Claude Lanzmann

Claude Lanzmann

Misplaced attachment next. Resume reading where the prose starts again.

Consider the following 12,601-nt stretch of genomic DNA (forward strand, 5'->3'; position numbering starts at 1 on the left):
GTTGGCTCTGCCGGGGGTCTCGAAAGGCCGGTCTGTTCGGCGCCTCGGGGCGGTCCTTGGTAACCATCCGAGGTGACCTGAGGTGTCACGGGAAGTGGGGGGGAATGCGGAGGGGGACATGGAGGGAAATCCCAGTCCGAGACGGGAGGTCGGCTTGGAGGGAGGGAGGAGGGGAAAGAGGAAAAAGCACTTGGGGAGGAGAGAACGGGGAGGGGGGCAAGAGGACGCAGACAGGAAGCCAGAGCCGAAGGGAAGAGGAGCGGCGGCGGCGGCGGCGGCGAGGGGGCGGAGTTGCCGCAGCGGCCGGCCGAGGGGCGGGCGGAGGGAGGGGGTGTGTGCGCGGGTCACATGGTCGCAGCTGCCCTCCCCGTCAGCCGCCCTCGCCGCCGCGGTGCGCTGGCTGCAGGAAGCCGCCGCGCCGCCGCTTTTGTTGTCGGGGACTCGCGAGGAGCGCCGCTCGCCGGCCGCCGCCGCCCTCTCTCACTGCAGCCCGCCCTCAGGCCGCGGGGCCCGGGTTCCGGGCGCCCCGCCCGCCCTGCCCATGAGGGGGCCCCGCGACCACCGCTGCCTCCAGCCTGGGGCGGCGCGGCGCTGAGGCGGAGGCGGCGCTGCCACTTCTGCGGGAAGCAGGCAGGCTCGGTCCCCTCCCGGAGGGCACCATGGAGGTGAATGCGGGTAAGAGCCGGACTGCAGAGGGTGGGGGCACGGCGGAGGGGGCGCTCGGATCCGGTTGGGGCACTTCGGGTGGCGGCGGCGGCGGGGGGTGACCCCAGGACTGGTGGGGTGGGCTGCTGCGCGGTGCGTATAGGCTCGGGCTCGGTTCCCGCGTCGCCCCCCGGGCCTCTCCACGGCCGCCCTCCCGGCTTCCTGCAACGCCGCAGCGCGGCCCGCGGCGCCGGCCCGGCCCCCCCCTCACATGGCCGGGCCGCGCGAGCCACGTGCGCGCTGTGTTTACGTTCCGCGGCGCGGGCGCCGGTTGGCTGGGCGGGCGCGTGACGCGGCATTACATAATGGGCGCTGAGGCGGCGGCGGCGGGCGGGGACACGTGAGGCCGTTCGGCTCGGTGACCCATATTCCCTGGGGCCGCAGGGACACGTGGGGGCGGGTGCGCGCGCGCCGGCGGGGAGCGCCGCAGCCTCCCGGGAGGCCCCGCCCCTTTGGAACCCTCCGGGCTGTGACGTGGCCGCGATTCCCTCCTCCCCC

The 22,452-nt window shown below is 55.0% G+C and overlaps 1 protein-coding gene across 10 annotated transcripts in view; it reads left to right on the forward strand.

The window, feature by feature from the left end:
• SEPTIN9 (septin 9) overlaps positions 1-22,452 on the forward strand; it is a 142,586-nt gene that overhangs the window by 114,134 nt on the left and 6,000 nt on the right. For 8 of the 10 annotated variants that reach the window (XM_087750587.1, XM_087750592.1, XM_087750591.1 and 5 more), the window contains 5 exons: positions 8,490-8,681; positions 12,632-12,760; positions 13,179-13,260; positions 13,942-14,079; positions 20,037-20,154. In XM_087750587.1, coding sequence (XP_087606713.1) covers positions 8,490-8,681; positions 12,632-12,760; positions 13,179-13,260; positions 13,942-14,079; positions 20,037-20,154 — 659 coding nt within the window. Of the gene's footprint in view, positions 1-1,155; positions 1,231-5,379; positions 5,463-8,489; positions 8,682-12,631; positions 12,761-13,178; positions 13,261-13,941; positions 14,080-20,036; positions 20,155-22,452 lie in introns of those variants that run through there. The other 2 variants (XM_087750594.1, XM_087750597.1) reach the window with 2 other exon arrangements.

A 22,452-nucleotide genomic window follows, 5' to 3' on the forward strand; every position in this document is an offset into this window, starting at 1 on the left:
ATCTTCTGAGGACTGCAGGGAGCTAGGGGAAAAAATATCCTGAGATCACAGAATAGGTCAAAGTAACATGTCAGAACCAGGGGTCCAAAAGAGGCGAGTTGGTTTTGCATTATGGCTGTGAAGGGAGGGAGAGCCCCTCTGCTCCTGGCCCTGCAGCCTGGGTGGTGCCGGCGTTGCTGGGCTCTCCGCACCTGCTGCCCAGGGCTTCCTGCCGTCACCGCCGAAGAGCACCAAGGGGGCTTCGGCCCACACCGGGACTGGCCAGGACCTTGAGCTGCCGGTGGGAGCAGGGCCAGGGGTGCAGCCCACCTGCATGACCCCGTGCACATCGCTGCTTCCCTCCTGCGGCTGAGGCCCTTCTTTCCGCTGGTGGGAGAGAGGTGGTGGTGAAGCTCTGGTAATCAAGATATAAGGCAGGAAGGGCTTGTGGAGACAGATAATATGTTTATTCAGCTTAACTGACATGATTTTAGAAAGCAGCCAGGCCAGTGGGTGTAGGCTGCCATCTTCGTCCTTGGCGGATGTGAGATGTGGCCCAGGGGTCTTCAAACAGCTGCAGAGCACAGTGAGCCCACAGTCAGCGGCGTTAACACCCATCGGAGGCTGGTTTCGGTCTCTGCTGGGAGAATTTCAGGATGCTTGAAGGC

French director, reporter, and documentary filmmaker. As a teenager, he was in the French resistance movement (he fought in Auvergne), and later he protested against the war in Algeria. He is a graduate of the Sorbonne and a lecturer in French literature and philosophy at the Free University of Berlin. He was also the first French journalist to travel illegally through the communist German Democratic Republic. The product of his travels was a series of reportages published in Le Monde. After reading them, Jean-Paul Sartre and Simone de Beauvoir invited Lanzmann to work with the leftist publication Le Temps Modernes, of which he is the editor to this day. He rose to international fame for his film Shoah – an oral history of the Holocaust, in which Lanzmann presented the testimony of Jews, Poles, and Germans, passing over historical documentary sources. He wanted to present a first-person narrative by participants in the war. From the 350 hours of material shot, Lanzmann edited together a nine-and-a-half hour-long film. It took him eleven years. Shoah does not contain a single archival document, nor a single photograph, nor any quotation from the chronicles of those times. The hero of the film is Lanzmann himself. His other films: Why Israel? (1972), Tsahla (1994), Sobibor (2001), and The Karski Report (2010) – a poignant documentary and a polemic against the book by Yannick Haenel, in which the author dangerously uses literary fiction in speaking about the actions of the famed Polish emissary Jan Karski. At the end of October 2010, his autobiography Le Lièvre de Patagonie (The Patagonian Hare) was released in Poland as Zając z Patagonii. The Second Joseph Conrad International Literary Festival was feature his much talked-about films Sobibor and The Karski Report. pic. C. HÈlie Gallimard